Date: July 16th, 2014
A major initiative of the Alliance for Aging Research is to increase the amount of federal funding to support research that extends a person’s healthy years of life. We see this as one of the most effective strategies to reduce the lengthy, painful period of disease and disability many people face as they grow older. When the Alliance goes to Capitol Hill each year to make our case for increasing the budget for dedicated research that may lead to interventions that simultaneously delay diseases like Alzheimer’s, cancer, heart disease and frailty, we are often asked: “If we achieve this, what would healthier older people DO in their 70s, 80s and 90s?”
Buried beneath the surface of a question like this are decades-old notions of what aging has looked like: prolonged use of wheelchairs, walkers, canes and oxygen tanks, followed by indefinite stays in hospital beds and nursing homes. Why shouldn’t that be the first thing that comes to mind? For years, the aging of the population and the wave of chronic diseases anticipated to come with it have been compared to a natural disaster. For some this picture of aging has not changed. However, for others it has, and it will continue to improve based on advances in health made today.
With support from the MetLife Foundation, the Alliance for Aging Research is revealing the true societal value of extending healthy years of life. We are doing this by providing an annual Silver Scholar Award to the brightest minds in gerontology, economics and demography. One of our Silver Scholars, Dr. Linda Fried, dean of the Mailman School of Public Health, and senior vice president, Columbia University Medical Center, recently published her work in The Atlantic. Dr. Fried reveals that today’s older adults are vibrant, engaged and committed to making meaningful contributions to our country through volunteerism and education.
One federal program that offers older adults the chance to stay involved and give back through volunteerism is called Senior Corps. Unfortunately, this $207 million program is facing potential funding cuts in the coming year, both through the president’s proposed FY 2015 Budget and the majority House budget.
Senior Corps allows those over the age of 55 to serve as Foster Grandparents for troubled and at-risk children and provides them with the mentorship, love and attention that could put them on track to a successful future. Foster Grandparents offer up to 40 hours of their week to work in schools, hospitals, juvenile correctional institutions, daycare facilities and Head Start centers. Foster Grandparents help children learn to read and provide one-on-one tutoring. They mentor troubled teenagers and young mothers. They care for premature infants and children with disabilities. Foster Grandparents also work with children who have been abused or neglected.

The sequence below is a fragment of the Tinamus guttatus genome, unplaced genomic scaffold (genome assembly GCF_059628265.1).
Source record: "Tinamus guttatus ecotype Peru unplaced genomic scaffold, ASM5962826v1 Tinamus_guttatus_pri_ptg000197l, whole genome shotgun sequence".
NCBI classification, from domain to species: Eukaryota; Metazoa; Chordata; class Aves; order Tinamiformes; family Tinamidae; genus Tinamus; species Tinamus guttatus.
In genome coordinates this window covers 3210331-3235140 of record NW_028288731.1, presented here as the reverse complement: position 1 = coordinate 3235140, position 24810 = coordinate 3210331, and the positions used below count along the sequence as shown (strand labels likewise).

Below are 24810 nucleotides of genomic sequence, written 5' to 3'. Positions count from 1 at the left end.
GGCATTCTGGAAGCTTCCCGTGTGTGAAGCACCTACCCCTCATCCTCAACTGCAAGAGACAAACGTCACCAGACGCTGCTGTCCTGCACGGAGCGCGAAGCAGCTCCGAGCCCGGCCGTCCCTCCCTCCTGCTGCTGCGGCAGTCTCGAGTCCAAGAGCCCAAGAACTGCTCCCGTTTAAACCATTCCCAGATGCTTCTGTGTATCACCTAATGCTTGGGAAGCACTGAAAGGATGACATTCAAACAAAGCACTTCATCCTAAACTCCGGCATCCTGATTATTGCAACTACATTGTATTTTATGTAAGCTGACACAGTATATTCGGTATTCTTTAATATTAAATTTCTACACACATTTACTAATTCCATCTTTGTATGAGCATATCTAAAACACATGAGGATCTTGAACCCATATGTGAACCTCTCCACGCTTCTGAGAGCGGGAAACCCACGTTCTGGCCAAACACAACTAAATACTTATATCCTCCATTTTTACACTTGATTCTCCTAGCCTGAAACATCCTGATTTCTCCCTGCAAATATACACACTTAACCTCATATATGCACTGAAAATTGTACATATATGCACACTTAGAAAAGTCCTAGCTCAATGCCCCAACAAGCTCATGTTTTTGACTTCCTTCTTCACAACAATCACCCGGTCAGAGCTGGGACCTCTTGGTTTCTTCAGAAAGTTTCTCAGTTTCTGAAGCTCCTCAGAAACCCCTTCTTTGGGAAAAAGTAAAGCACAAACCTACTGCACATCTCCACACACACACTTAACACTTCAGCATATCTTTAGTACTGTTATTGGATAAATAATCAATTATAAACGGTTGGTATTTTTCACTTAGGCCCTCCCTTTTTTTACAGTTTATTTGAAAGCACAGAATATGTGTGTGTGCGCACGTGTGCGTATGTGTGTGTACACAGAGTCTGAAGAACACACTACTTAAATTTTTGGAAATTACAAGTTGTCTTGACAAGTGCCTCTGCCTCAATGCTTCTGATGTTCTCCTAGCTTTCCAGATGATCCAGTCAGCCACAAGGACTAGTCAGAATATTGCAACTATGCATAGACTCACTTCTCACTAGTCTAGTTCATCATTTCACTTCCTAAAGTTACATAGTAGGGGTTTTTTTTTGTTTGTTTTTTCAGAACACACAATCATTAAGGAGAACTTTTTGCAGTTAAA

Many of the activities Foster Grandparents are involved in directly combat factors contributing to high-risk behavior, poor performance and dropout rates in schools. According to the National Education Association (NEA), the lifetime income difference between high school graduates and dropouts is estimated to be $260,000, with a difference in lifetime income tax payments of $60,000. In the same report, the NEA stated that single mothers who lack a high school diploma are very likely to access housing assistance, food stamps or other federal programs. If all single mothers obtained at least a high school education, the NEA places the annual cost savings at $3.8 billion.
Senior Corps also enables those over age 55 to act as Senior Companions, offering assistance to others in their community who cannot carry out activities of daily living. For up to 40 hours per week, Senior Companions help two to four other seniors live independently. They carry out household errands like shopping and paying bills and also provide transportation to medical appointments. Visits from a Senior Companion give families and professional caregivers respite and friendship. What can seem like trivial tasks actually enable these adults to remain in their homes instead of having to move to more costly institutional care. Recent estimates place the cost of nursing home care at more than $70,000 per person each year.
Senior Corps Foster Grandparents and Senior Companions receive a tax-free stipend of $2.65/per hour for their service. With all of the positive outcomes that can be attributed to the contributions of these program participants, it is difficult to imagine that Senior Corps is facing difficulties due to changes and reductions proposed by the president’s FY 2015 Budget. With these proposed reductions, participants would have their hours capped by 50 percent or more and be required to report their hourly compensation as taxable income. Far worse is that the budget put forward by the majority in the House of Representatives does away with the programs altogether by eliminating the federal Corporation for National Community Service (CNCS), which administers Senior Corps.
Contact your congressperson and senators and urge them to restore full funding for Senior Corps at the CNCS in the FY 2015 appropriations process for the Department of Labor, Health and Human Services and related agencies. If they don’t, they have no right to ask what healthy 70, 80 and 90 year olds are going to do. If we give older adults the opportunities they need to remain productive, they won’t cause the peril of a “disaster” after all. They may just help us solve some of society’s most pressing problems by improving education and care.